An Roinn Oideachais agus Eolaíochta
Department of Education and Science
Whole School Evaluation
Baldoyle Boys’ National School
Brookstone Road, Baldoyle, Dublin 13
Uimhir rolla: 17284L
Date of inspection: 18 February 2008
This report has been written following a whole school evaluation of Baldoyle Boys’ National School. It presents the findings of an evaluation of the work of the school as a whole and makes recommendations for the further development of the work of the school. During the evaluation, the inspectors held pre-evaluation meetings with the principal, the teachers, the school’s board of management, and representatives of the parents’ association. The evaluation was conducted over a number of days during which inspectors visited classrooms and observed teaching and learning. They interacted with pupils and teachers, examined pupils’ work and interacted with the class teachers. They reviewed school planning documentation and teachers’ written preparation, and met with various staff teams, where appropriate. Following the evaluation visit, the inspectors provided oral feedback on the outcomes of the evaluation to the staff and to the board of management. The board of management of the school was given an opportunity to comment on the findings and recommendations of the report; the board chose to accept the report without response.
Baldoyle Boys’ National School is an all-boys school in the village of Baldoyle, Dublin 13. The school is a Catholic school, under the patronage of the Archbishop of Dublin. Current staffing comprises an administrative principal, nine classroom teachers, one learning support teacher, one resource teacher and one part-time resource teacher. The school also has a language-support teacher who works on a part-time basis. It has a school secretary, two caretakers and two special needs assistants. Baldoyle Boys’ NS serves the parish of Baldoyle and its hinterland. The school currently has an enrolment of 231 pupils. Pupil attendance levels are at a very satisfactory level.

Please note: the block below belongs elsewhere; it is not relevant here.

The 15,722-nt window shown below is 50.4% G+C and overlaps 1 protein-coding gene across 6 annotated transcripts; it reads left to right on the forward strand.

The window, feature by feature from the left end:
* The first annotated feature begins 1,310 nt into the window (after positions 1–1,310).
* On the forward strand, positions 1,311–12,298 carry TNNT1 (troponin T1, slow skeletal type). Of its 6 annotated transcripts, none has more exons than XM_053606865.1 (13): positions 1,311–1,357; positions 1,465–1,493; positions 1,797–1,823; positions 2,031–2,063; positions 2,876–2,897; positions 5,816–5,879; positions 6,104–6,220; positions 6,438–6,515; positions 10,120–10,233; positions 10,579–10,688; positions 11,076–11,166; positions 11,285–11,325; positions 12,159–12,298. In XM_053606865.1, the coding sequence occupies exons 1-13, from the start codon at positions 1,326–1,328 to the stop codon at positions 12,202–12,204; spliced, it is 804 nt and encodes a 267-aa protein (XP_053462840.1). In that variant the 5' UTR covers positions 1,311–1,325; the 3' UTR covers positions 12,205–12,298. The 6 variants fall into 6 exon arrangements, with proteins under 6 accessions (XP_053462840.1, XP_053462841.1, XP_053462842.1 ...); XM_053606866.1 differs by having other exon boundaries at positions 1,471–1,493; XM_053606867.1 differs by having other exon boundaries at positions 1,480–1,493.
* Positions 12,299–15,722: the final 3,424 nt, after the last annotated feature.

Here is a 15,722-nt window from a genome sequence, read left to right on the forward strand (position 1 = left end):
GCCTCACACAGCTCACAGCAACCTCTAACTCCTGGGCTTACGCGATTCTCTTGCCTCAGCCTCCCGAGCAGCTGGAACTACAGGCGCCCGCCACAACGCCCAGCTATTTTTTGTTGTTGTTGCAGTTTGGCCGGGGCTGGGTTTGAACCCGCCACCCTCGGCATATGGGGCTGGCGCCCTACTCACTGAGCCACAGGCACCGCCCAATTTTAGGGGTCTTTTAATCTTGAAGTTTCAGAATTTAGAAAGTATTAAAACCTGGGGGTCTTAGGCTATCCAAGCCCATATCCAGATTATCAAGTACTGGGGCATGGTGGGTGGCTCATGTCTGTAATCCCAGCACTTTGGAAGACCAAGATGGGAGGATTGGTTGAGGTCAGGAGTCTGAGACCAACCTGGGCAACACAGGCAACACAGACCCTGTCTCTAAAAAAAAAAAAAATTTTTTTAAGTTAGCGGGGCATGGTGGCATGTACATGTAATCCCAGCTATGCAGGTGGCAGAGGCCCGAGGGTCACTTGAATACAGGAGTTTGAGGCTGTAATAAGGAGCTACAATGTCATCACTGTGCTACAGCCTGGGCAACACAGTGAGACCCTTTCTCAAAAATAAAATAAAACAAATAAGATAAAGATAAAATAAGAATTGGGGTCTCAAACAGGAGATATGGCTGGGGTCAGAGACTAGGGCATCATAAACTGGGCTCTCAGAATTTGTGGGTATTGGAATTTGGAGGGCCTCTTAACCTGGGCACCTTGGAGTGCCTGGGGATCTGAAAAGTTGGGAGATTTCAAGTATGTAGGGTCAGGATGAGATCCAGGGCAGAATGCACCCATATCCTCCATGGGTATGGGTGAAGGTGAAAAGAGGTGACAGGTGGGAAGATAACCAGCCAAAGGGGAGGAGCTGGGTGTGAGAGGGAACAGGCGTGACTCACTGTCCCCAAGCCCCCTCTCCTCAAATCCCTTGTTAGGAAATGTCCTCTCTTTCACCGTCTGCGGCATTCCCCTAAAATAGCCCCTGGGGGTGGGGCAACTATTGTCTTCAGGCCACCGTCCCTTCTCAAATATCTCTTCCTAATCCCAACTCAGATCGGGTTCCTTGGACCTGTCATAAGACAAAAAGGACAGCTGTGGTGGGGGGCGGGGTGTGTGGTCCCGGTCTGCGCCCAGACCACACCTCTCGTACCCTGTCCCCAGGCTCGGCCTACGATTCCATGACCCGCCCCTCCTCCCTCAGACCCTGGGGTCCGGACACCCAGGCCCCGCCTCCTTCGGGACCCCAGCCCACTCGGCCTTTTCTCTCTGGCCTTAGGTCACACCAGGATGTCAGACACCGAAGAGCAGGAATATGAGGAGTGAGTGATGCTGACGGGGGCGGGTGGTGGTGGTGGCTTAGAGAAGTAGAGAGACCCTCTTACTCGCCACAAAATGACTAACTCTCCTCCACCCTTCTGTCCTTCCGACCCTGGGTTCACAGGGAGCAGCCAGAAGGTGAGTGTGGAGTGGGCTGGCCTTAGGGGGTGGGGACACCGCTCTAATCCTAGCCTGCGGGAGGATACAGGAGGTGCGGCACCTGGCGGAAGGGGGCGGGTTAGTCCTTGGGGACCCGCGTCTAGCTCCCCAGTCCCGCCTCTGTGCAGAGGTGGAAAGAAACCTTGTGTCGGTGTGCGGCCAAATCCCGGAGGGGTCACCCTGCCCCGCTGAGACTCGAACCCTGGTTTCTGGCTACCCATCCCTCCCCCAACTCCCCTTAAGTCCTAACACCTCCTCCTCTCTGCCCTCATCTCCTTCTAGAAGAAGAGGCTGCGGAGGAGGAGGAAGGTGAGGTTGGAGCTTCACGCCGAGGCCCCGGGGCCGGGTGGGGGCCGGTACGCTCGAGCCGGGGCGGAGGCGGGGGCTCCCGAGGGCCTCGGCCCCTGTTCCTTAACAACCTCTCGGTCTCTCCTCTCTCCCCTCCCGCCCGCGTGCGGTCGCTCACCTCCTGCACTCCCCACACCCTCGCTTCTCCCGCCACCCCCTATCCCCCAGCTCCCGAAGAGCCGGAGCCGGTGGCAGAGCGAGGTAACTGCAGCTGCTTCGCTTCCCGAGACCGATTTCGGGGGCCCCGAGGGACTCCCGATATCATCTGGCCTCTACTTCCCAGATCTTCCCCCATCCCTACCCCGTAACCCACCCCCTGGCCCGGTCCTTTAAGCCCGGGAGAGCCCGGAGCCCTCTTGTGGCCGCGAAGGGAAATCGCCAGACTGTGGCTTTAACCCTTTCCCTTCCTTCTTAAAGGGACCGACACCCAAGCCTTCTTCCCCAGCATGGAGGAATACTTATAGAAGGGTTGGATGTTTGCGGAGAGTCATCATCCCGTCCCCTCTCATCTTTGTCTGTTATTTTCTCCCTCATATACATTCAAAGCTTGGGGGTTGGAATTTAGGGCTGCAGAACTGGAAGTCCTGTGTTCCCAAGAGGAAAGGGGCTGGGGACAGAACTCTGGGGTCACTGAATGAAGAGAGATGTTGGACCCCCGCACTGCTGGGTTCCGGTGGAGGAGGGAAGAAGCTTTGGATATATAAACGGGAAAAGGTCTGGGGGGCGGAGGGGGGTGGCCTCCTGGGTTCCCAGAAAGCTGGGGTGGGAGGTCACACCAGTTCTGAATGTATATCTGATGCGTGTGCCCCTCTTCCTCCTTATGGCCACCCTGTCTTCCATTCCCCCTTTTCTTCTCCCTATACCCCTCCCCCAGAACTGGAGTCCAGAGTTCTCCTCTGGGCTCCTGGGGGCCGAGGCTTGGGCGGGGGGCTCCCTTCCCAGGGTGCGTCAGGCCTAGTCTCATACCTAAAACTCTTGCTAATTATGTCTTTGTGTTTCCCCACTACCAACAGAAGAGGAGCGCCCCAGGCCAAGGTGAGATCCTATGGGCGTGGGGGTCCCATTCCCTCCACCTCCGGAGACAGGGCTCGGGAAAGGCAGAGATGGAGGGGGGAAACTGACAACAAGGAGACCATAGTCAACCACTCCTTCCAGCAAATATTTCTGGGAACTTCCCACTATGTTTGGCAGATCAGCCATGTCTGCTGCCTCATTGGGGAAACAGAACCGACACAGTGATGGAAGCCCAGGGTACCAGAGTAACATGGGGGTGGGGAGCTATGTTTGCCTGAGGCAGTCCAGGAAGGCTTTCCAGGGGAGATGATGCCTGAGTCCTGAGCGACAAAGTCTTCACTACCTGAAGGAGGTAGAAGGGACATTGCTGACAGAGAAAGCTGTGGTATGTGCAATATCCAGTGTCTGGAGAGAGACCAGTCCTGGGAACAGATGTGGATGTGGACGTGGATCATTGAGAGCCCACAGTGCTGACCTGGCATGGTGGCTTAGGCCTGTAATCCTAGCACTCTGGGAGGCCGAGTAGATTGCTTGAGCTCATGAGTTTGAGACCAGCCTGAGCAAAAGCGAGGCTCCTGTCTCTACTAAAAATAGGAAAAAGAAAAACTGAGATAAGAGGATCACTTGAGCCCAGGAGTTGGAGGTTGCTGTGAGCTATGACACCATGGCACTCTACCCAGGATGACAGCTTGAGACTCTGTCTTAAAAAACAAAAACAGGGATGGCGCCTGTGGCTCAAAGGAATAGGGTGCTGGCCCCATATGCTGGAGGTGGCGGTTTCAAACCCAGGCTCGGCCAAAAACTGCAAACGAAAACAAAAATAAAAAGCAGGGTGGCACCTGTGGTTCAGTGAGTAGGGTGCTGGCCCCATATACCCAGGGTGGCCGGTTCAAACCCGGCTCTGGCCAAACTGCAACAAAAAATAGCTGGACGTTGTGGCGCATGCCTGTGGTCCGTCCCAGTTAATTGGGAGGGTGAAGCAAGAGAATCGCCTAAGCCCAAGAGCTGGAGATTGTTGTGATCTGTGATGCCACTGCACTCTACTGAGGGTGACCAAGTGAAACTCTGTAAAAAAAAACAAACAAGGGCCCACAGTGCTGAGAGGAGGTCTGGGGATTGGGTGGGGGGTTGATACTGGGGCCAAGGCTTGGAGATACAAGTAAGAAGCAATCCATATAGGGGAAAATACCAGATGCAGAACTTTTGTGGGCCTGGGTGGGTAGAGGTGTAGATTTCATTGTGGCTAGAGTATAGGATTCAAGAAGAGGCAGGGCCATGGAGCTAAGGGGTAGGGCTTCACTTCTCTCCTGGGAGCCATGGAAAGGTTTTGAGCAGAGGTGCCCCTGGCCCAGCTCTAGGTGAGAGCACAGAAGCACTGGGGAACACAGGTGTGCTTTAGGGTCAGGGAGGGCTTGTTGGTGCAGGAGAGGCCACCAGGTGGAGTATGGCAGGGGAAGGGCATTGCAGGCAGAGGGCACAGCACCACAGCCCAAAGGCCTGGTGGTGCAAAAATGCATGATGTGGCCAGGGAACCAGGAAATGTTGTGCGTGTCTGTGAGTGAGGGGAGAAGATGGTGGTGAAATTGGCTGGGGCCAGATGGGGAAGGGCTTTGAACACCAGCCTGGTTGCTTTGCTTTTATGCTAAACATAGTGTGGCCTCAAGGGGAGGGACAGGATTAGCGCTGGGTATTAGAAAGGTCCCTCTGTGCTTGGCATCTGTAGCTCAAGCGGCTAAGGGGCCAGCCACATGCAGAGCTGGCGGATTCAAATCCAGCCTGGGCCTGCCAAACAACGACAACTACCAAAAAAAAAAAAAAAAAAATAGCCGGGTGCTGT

The school is managed by a committed and active board of management. Meetings are held on a regular basis with minutes being taken in a consistent and careful manner. School accounts are audited on an annual basis with financial reports being presented to the board at each meeting. The chairperson of the board meets the school’s staff on a regular but informal basis. Duties and offices of the board are distributed equitably, with a strong sense of teamwork characterising the approach to certain duties. The board cites as its priorities: the training of staff; health and safety issues; the upkeep and maintenance of the school building; the support of teaching and learning and the management of resources. The board is involved in the review and ratification of all organisational policies and some curricular policies. It is recommended that in reviewing curricular policies, greater involvement from the board and the general school community be elicited. The board readily encourages parental involvement in the school.